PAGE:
To obtain the desired directivity, we used a pair of Yagi Uda antennas printed on a fiberglass substrate, with dimensions of 6.6 cm × 7.0 cm, one being a transmitter and the other a receiver, operating in the frequency range of 2.45 GHz , fed by a microstrip line. After the prototype's three-dimensional modeling, we proceeded with the fabrication of the components. Part of it was manufactured with a 1.6 mm thick aluminum, ensuring a high standard of EM shielding, another in translucent acrylic, and the remaining components in a 3D printer. On the inside, the equipment has been coated with absorbing material designed for a 2.44 GHz frequency.
Proof of Concept
We have performed simulations to prove the operation of the device using samples of orthodontic plaster cylinders simulating human bone and encased in porcine skin. This kind of skin has been recommended for studies since it has physiological, histological, biochemical similarities and density akin to human skin. Each plaster cylinder was built with only water and plaster, 2 cm in diameter and 7.5 cm in height.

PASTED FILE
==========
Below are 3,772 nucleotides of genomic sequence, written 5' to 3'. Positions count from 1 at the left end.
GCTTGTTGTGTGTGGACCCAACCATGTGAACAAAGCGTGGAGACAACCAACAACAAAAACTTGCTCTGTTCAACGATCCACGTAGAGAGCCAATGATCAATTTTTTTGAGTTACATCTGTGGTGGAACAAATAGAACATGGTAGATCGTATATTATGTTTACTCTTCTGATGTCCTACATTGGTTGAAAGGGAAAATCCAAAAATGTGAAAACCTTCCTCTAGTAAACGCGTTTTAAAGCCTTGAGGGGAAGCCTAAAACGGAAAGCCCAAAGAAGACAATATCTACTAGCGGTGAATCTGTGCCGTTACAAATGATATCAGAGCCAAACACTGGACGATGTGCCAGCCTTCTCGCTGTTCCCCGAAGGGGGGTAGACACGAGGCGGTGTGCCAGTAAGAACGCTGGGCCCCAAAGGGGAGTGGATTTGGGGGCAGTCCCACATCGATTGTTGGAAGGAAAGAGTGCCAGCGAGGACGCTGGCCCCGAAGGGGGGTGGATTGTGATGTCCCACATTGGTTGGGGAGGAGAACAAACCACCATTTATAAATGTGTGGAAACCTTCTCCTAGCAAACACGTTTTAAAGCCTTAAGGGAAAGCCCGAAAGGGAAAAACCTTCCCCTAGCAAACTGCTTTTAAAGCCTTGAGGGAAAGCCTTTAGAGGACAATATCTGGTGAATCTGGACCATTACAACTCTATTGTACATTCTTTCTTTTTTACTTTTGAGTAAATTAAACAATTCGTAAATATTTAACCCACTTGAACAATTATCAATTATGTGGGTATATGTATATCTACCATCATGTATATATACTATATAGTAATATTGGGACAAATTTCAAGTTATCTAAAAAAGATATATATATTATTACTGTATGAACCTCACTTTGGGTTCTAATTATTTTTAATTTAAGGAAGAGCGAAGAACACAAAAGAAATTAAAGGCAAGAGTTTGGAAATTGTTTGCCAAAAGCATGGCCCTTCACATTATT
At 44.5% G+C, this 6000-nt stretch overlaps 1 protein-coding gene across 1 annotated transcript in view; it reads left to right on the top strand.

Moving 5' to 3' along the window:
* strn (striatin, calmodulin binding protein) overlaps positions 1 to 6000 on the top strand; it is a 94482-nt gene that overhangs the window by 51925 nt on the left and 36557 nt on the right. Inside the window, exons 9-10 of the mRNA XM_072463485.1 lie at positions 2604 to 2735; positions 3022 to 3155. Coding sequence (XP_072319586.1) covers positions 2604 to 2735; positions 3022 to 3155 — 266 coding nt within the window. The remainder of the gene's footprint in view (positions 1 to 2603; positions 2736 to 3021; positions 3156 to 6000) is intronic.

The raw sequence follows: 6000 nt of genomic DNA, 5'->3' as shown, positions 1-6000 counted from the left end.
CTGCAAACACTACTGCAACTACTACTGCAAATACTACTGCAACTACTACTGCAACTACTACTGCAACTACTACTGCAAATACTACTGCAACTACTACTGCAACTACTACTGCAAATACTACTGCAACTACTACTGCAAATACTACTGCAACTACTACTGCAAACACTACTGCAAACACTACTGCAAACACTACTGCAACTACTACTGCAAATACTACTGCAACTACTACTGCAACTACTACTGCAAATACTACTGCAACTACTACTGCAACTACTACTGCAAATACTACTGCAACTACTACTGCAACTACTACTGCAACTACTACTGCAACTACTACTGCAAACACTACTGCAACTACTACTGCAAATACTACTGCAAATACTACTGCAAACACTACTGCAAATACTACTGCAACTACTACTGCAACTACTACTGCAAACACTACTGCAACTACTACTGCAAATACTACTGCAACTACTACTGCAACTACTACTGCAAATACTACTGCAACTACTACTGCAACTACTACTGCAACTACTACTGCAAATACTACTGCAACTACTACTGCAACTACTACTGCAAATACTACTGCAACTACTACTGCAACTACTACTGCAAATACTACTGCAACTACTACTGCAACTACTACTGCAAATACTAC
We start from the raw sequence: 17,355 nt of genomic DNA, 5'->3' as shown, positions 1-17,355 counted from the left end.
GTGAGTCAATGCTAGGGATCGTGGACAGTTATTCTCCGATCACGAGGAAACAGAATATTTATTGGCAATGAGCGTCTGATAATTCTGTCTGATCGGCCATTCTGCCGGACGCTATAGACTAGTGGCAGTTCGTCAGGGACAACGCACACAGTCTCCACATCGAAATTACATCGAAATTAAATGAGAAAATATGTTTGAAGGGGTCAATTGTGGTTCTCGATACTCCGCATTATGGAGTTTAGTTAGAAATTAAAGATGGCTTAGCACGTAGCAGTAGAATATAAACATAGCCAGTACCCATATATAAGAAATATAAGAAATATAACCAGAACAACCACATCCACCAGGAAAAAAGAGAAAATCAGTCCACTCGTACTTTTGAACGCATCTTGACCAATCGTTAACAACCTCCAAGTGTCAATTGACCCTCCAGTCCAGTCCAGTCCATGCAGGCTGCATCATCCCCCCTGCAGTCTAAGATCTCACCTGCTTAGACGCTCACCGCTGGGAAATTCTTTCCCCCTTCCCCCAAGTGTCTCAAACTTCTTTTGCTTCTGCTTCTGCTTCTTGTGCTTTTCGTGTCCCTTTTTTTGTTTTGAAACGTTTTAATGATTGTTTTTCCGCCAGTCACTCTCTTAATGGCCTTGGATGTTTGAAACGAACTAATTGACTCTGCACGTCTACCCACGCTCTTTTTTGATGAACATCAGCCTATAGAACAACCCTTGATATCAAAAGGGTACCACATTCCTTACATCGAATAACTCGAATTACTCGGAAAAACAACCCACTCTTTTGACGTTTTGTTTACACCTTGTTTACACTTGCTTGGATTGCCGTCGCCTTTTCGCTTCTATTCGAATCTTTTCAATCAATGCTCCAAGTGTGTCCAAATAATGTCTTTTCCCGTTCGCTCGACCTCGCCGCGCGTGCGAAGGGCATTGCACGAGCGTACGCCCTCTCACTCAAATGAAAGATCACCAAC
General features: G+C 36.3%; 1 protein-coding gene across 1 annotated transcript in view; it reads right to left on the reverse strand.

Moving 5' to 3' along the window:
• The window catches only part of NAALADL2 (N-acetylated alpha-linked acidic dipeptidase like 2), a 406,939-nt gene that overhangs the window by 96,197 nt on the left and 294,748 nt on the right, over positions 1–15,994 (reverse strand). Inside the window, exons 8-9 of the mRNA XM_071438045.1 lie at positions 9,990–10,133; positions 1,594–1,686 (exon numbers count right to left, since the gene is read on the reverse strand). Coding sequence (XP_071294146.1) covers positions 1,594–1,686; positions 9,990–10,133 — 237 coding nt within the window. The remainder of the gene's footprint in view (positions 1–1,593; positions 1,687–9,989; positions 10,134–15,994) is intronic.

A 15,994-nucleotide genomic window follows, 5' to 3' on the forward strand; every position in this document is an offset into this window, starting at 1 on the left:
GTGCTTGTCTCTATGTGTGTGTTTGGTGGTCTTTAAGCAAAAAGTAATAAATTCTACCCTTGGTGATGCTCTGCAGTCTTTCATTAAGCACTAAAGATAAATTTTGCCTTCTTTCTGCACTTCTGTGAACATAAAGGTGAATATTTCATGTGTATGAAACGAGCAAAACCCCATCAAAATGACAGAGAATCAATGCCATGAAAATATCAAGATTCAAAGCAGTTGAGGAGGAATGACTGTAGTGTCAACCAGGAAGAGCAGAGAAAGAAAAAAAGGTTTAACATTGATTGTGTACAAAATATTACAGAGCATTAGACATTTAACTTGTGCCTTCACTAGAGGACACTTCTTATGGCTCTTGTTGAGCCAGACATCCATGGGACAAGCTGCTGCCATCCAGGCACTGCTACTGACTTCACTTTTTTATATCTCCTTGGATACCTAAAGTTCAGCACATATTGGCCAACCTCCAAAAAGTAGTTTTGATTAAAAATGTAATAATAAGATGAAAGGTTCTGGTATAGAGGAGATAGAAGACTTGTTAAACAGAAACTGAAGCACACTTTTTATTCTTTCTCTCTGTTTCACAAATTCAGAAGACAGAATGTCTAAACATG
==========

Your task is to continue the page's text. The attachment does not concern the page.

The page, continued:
Next, we used the femur bones of Galliformes since, besides representing the first bird order associated with humans, such birds have relatively long femur bones. Moreover, we also used bones from the porcine proximal phalanx, given their remarkable similarity to human bone tissue and bones from cattle femurs since they satisfactorily reproduce aspects of human anatomy. First, the samples were classified and analyzed while still intact (original sample) and after undergoing mechanical perforations to increase porosity (altered samples - Figure 6) artificially. According to the perforations, the samples have undergone modifications in their attenuation measurements.